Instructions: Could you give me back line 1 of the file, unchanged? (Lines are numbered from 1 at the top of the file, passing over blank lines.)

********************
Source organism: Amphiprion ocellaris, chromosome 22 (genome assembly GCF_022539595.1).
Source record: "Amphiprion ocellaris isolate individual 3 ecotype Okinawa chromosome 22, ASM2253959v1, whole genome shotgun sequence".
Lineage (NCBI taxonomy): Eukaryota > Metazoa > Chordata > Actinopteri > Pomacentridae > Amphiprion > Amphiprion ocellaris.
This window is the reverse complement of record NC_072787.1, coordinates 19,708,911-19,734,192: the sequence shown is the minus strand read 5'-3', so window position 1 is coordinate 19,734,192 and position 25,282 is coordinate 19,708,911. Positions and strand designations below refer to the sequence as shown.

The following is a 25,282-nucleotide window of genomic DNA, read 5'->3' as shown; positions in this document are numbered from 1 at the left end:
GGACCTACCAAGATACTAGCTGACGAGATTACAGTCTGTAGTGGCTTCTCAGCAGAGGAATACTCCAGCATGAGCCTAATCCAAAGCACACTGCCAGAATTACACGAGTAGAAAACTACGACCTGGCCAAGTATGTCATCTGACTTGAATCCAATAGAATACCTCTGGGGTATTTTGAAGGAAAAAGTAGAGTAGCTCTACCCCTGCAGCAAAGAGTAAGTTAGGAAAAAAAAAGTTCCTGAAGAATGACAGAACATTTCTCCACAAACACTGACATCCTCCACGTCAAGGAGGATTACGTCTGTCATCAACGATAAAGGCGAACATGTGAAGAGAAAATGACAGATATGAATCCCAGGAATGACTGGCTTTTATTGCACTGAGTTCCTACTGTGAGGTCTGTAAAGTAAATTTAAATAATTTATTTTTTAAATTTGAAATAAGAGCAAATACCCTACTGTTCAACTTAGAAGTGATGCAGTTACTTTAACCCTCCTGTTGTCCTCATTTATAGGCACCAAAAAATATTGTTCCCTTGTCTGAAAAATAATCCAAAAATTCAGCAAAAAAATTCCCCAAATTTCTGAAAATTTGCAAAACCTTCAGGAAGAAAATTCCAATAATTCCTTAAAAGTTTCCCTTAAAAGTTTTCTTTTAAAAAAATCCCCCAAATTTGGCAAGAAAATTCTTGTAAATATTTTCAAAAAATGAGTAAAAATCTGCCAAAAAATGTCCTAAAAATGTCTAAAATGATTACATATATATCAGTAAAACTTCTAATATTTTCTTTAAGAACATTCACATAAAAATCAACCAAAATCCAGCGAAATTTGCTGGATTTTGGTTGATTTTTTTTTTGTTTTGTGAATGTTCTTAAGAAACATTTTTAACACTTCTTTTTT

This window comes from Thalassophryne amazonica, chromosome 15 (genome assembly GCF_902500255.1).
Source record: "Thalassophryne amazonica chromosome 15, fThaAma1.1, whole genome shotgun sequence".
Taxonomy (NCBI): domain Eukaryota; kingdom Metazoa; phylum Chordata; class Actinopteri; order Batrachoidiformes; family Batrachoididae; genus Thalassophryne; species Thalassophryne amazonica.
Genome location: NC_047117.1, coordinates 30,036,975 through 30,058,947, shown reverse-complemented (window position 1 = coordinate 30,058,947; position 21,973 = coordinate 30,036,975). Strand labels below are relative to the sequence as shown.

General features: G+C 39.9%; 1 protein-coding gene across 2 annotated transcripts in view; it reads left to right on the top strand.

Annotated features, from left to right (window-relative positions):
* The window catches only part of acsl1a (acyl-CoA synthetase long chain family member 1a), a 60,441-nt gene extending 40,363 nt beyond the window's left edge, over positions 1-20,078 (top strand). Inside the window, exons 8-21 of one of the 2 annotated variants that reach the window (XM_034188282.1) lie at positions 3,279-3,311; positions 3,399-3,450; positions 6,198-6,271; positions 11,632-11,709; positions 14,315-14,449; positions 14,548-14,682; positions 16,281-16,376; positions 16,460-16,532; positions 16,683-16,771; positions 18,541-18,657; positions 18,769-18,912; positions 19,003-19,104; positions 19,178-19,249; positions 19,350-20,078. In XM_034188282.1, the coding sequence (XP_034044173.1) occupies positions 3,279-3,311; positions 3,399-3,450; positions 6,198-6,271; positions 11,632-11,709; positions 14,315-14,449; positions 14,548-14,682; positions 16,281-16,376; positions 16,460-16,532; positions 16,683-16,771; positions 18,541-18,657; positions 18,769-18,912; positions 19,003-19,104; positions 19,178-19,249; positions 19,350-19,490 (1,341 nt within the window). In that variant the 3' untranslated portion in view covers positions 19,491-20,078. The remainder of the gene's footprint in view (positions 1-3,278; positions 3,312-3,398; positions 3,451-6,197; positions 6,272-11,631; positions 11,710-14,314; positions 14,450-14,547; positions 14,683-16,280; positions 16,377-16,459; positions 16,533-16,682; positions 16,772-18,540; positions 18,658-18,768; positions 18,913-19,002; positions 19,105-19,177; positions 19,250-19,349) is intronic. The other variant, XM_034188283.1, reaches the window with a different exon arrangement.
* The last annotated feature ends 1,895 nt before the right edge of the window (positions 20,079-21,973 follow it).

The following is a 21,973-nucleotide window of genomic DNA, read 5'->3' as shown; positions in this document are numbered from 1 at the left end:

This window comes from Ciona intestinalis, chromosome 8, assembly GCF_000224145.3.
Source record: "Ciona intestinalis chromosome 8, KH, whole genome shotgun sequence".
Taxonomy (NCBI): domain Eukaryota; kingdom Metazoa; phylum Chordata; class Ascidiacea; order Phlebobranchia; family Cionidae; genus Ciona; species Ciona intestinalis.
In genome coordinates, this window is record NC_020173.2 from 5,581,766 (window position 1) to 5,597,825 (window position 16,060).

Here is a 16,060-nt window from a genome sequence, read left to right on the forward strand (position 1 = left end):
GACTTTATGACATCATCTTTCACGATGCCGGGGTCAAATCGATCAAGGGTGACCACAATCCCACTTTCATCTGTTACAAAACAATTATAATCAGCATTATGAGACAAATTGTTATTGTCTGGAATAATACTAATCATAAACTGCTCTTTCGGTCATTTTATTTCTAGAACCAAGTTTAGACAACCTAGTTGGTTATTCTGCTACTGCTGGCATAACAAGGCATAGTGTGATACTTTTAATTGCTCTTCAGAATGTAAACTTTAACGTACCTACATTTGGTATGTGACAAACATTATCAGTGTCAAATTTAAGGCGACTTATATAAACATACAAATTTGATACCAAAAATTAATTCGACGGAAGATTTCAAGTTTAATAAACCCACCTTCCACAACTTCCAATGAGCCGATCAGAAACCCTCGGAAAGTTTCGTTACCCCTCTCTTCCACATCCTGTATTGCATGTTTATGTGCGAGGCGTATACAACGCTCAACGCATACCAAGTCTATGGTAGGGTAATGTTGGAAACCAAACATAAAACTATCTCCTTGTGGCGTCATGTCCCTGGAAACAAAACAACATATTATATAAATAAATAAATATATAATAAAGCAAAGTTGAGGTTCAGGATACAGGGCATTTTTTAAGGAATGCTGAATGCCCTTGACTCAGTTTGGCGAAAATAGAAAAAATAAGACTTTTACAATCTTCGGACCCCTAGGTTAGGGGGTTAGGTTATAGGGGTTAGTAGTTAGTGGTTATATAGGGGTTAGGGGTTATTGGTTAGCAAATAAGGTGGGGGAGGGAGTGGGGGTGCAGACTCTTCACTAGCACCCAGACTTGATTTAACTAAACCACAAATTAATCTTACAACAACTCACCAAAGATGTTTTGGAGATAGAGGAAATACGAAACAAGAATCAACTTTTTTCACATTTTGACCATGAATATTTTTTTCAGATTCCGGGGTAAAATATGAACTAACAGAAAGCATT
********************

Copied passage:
Source organism: Amphiprion ocellaris, chromosome 22 (genome assembly GCF_022539595.1).